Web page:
When most people think of torture devices and techniques often they think back to Medieval times and the Spanish Inquisition, where contraptions with ominous sounding names like “the rack” or “the iron maiden” were common to use in the questioning of prisoners. It’s easy to forget that torture is still used, even today, as a means of gaining intelligence against opposing forces. Today we are going to look at some of the most horrific torture techniques used in modern times.
Originating at Arkansas’ Tucker State Prison Farm in the 1960s, the Tucker Telephone was a torture device constructed from an old fashioned crank shaft telephone. The generator of the phone would be wired to two batteries. The ground wire would be connected to the prisoner’s toe, while the hot end of the wire would be applied to the prisoner’s genitals. Prison staff would then crank the phone generator, which would then send electrical currents shooting through the inmate’s body. The inmate often suffered irreparable organ damage after a date with the Tucker Telephone and the practice was retired after 1968.
Several years ago there was a controversy over whether or not waterboarding – a method of torture where a wet cloth is placed over a person’s face and mimics the act of drowning – was ethical in United States run detention facilities. Regardless if you believe that this is an acceptable practice or not, there is far worst methods allegedly sanctioned by the U.S. Government against those deemed as enemies of the state. According to journalist Lawrence Wright, who visited Egyptian prisons where key al-Qaida officials were being detained, men were often tied up in the nude. Officials would then release dogs on the prisoners and allow the animals to have their way with them, including rape. It is in Wright’s opinion that the use of such torture methods were catalysts for the radicalization of many of these detainees. There has since been no verification on whether or not Wright’s claims are true.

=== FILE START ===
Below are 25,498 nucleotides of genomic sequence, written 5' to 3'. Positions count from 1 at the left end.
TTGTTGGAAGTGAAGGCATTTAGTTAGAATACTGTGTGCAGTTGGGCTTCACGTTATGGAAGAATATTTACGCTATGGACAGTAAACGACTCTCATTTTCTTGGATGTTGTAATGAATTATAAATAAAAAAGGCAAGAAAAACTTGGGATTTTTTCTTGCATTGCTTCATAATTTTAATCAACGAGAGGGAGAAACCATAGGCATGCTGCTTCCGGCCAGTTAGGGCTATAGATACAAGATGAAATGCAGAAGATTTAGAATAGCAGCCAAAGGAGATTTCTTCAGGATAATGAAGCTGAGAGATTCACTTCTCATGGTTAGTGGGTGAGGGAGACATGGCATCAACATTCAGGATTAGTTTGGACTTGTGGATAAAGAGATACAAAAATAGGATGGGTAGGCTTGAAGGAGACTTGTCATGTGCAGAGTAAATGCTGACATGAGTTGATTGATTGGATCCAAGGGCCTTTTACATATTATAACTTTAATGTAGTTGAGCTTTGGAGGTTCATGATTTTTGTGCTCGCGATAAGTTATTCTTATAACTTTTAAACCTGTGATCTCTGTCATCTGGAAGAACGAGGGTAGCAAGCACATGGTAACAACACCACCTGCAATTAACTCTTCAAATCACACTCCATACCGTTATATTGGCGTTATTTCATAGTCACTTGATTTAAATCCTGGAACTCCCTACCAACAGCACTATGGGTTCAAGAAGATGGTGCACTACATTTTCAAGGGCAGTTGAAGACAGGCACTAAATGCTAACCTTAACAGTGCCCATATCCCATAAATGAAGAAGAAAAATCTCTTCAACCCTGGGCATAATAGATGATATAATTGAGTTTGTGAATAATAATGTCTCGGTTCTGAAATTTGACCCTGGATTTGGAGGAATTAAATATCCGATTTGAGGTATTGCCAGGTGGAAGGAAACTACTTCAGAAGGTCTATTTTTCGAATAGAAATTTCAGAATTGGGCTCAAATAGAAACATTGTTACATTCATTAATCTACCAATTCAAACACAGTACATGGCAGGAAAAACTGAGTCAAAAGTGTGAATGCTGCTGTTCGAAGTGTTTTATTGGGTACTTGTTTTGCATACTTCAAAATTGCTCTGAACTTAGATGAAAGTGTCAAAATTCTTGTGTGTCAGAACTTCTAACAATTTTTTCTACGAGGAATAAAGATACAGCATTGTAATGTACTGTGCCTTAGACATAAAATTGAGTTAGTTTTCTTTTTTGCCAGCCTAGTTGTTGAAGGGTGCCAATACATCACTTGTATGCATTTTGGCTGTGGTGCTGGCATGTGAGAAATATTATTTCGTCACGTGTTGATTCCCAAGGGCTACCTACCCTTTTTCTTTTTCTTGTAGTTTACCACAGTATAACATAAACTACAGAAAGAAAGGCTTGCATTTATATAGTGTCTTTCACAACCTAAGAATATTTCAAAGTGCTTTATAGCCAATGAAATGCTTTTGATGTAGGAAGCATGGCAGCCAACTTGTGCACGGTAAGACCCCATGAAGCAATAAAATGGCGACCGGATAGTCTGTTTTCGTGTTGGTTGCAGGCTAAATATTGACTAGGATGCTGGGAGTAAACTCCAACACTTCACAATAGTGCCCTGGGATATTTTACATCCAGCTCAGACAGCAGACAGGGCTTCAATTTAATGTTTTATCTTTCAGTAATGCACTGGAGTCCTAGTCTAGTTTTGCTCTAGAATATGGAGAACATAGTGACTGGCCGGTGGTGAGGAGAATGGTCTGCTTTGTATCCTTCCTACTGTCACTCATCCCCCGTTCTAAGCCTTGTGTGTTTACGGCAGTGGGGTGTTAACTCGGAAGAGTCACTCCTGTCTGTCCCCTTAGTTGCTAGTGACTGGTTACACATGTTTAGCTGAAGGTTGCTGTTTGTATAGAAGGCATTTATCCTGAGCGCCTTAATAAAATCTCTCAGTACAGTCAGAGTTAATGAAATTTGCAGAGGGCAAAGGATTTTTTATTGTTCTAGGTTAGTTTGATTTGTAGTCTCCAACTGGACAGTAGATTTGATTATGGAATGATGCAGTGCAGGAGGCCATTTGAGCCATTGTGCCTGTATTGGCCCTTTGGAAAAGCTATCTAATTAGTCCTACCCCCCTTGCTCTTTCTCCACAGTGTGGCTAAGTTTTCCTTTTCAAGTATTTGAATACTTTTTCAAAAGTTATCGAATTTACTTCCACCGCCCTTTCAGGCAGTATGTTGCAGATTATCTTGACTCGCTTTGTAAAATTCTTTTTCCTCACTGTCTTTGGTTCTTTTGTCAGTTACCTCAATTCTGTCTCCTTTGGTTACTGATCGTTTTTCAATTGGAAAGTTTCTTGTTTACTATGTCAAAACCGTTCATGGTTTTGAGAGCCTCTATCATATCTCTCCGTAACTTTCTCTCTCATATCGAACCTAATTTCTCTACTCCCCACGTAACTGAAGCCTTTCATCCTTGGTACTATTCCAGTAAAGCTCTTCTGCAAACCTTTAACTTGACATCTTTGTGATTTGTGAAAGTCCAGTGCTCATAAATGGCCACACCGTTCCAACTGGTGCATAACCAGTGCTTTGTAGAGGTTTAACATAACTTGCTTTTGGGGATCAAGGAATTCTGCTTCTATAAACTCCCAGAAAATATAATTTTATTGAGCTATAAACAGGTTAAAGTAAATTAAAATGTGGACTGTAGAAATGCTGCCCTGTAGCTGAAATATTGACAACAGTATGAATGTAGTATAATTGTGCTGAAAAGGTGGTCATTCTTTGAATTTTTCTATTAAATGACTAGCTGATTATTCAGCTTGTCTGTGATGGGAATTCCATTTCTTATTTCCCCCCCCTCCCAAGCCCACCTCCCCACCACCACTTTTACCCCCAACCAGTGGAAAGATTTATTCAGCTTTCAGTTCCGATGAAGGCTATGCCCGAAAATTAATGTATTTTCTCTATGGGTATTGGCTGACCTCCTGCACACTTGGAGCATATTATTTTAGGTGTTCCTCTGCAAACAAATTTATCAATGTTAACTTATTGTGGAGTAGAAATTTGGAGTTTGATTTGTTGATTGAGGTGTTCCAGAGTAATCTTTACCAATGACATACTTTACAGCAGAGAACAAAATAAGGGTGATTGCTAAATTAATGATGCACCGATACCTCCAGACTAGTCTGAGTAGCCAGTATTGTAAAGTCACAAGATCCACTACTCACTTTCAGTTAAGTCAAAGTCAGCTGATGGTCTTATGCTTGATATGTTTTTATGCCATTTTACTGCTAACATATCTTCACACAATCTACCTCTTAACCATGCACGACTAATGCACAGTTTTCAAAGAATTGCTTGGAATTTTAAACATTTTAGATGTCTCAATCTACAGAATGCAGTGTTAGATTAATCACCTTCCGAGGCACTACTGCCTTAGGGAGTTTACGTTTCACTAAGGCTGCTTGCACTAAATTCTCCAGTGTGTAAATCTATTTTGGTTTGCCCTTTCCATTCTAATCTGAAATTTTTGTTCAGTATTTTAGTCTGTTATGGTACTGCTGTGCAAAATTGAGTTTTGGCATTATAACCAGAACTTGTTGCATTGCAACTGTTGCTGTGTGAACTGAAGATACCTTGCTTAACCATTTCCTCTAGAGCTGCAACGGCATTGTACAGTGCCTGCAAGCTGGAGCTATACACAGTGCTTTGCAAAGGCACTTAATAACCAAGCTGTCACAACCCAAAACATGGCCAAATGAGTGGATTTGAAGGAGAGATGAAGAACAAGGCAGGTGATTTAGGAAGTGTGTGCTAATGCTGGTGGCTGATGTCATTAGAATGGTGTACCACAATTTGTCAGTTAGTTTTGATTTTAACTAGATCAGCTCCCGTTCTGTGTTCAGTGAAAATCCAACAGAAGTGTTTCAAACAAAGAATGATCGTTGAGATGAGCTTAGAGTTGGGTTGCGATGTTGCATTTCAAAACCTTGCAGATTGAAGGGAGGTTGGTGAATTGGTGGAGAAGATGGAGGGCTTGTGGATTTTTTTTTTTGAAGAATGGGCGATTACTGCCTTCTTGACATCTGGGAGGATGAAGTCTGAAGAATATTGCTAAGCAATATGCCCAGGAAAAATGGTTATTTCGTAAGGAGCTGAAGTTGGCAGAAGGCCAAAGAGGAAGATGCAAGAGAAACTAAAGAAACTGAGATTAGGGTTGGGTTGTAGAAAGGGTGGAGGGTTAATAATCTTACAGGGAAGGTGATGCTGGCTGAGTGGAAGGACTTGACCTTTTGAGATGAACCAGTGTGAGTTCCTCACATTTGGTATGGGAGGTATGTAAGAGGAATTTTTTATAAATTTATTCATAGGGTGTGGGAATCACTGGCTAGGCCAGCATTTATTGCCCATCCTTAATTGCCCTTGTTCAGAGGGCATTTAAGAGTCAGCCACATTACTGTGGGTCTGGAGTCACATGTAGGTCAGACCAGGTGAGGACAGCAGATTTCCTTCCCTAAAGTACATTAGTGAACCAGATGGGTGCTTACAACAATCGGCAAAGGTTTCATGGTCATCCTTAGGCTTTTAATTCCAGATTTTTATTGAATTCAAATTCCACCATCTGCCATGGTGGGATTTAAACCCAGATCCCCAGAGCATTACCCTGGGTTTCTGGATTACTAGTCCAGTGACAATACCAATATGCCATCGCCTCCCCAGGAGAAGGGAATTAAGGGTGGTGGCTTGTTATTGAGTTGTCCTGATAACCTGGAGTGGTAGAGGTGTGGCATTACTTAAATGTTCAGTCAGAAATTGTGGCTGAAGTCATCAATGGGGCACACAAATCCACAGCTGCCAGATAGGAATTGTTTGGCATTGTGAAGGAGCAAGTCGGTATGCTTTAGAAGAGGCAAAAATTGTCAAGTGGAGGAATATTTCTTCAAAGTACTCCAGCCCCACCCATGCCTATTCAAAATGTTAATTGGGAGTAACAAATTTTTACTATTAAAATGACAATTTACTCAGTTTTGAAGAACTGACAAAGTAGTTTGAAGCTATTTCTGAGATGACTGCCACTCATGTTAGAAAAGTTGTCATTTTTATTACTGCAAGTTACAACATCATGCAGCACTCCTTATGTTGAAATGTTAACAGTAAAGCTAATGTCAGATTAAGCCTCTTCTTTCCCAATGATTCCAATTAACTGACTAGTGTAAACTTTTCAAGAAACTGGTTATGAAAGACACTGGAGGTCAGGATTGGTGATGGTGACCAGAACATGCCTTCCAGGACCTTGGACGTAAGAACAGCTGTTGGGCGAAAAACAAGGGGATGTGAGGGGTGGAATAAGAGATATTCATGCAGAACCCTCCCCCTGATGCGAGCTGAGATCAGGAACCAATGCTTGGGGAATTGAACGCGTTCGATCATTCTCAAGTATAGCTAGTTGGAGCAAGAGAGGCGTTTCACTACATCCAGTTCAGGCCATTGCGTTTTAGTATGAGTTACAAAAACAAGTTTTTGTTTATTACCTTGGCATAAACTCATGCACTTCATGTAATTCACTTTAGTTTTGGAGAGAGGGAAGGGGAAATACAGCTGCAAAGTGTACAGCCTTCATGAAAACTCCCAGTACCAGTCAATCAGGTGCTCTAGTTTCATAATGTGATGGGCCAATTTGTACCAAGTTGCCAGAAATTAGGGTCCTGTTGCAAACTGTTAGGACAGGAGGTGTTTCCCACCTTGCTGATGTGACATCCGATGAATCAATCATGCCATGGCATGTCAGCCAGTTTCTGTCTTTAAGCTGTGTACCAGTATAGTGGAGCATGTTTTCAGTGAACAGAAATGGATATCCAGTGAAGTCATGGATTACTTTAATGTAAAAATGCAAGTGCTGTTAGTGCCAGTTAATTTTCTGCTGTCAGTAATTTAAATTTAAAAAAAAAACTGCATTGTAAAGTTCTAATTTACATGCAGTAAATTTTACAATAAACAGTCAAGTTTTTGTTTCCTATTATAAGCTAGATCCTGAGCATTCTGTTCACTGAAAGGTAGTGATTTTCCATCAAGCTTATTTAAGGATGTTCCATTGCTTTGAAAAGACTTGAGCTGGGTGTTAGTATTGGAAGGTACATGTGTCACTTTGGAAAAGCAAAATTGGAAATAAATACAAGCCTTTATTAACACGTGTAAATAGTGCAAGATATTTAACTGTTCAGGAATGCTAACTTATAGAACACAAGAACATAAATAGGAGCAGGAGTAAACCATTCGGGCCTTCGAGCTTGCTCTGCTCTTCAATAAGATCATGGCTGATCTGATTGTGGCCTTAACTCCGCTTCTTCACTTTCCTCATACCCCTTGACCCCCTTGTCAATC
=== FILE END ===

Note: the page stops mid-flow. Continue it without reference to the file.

In 1999, followers of the spiritual Falun Gong faced persecution by the Chinese communist government. As part of this government crackdown, like the days of the Spanish Inquisition, followers were taken prisoner and tortured. Beatings and other horrific practices were common, but the most heinous of all were force feedings.
Prisoners would have tubes shoved down their throats, sometimes repeatedly, before a slurry of food, garbage, urine, and feces were poured into the detainee’s stomach. Tear gas, hot mustard, as well as common household chemicals have also been used to abuse and torture inmates.
Falun Gong practitioners were not the only group to be persecuted by the Chinese government. In fact, anyone deemed a threat to the government could mysteriously disappear at a moment’s notice. The practice became so common it even has an official name – shuanggui.
Citizens in question are ordered to meet with top party officials at a designated place and time. Typically this place is a hotel room or another secret location. Rumor has it that the interrogation room is always on the first level, so persons under investigation cannot easily jump to their deaths. Suspects are subject to questioning at any time during the day or night. This process can go on for weeks or months at a time. However, it is impossible to know the full extent of what happens during these interrogations. Some claim that there is other physical and psychological torture which occurs in conjunction with the sleep deprivation. Some of these suspects held during these secret interrogations have never made it out alive.
The German Chair
Syria has been in the spotlight for the horrific conditions and torture they subject their prisoners to. Beatings and forcing prisoners to hold their bladders until their one allotted bathroom break a day are only some of the common place methods for brutalizing their detainees. The most horrific method of torture, however, is one taken from the middle ages.
The method is known by several different names, including the German Chair, the Flying Carpet, or simply the Tyre. When a person is captured they are often tied to a metal chair. Their arms and legs are then secured and the chair is tipped backwards and towards the ground. This causes severe stress to the detainee’s back, neck and spine, and often causes permanent damages to the body.